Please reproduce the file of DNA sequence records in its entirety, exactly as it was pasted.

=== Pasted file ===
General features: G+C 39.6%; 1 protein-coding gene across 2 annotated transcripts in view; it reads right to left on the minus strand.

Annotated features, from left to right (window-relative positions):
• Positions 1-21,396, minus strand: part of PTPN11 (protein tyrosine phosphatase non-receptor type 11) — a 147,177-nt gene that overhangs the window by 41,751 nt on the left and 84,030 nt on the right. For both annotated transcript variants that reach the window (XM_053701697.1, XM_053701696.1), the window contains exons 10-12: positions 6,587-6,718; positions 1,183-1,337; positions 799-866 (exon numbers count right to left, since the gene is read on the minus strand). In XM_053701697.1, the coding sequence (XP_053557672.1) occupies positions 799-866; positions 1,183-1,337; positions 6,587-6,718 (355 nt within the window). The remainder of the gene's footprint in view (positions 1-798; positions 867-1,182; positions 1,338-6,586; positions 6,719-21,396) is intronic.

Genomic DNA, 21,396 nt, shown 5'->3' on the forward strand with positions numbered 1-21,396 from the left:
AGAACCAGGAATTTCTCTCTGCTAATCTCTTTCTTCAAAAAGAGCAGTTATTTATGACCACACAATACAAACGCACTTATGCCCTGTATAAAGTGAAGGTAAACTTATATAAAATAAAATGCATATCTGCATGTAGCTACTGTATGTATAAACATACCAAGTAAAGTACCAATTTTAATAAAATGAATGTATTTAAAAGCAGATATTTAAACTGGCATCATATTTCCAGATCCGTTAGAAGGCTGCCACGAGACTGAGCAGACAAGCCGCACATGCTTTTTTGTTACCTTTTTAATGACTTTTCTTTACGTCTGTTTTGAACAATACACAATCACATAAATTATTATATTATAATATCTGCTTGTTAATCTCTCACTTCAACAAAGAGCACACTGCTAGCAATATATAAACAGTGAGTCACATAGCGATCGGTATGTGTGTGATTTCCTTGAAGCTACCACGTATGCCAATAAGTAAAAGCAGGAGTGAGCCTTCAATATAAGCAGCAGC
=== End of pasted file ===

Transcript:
General features: G+C 39.6%; 1 protein-coding gene across 2 annotated transcripts in view; it reads right to left on the minus strand.

Annotated features, from left to right (window-relative positions):
• Positions 1-21,396, minus strand: part of PTPN11 (protein tyrosine phosphatase non-receptor type 11) — a 147,177-nt gene that overhangs the window by 41,751 nt on the left and 84,030 nt on the right. For both annotated transcript variants that reach the window (XM_053701697.1, XM_053701696.1), the window contains exons 10-12: positions 6,587-6,718; positions 1,183-1,337; positions 799-866 (exon numbers count right to left, since the gene is read on the minus strand). In XM_053701697.1, the coding sequence (XP_053557672.1) occupies positions 799-866; positions 1,183-1,337; positions 6,587-6,718 (355 nt within the window). The remainder of the gene's footprint in view (positions 1-798; positions 867-1,182; positions 1,338-6,586; positions 6,719-21,396) is intronic.

Genomic DNA, 21,396 nt, shown 5'->3' on the forward strand with positions numbered 1-21,396 from the left:
AGAACCAGGAATTTCTCTCTGCTAATCTCTTTCTTCAAAAAGAGCAGTTATTTATGACCACACAATACAAACGCACTTATGCCCTGTATAAAGTGAAGGTAAACTTATATAAAATAAAATGCATATCTGCATGTAGCTACTGTATGTATAAACATACCAAGTAAAGTACCAATTTTAATAAAATGAATGTATTTAAAAGCAGATATTTAAACTGGCATCATATTTCCAGATCCGTTAGAAGGCTGCCACGAGACTGAGCAGACAAGCCGCACATGCTTTTTTGTTACCTTTTTAATGACTTTTCTTTACGTCTGTTTTGAACAATACACAATCACATAAATTATTATATTATAATATCTGCTTGTTAATCTCTCACTTCAACAAAGAGCACACTGCTAGCAATATATAAACAGTGAGTCACATAGCGATCGGTATGTGTGTGATTTCCTTGAAGCTACCACGTATGCCAATAAGTAAAAGCAGGAGTGAGCCTTCAATATAAGCAGCAGC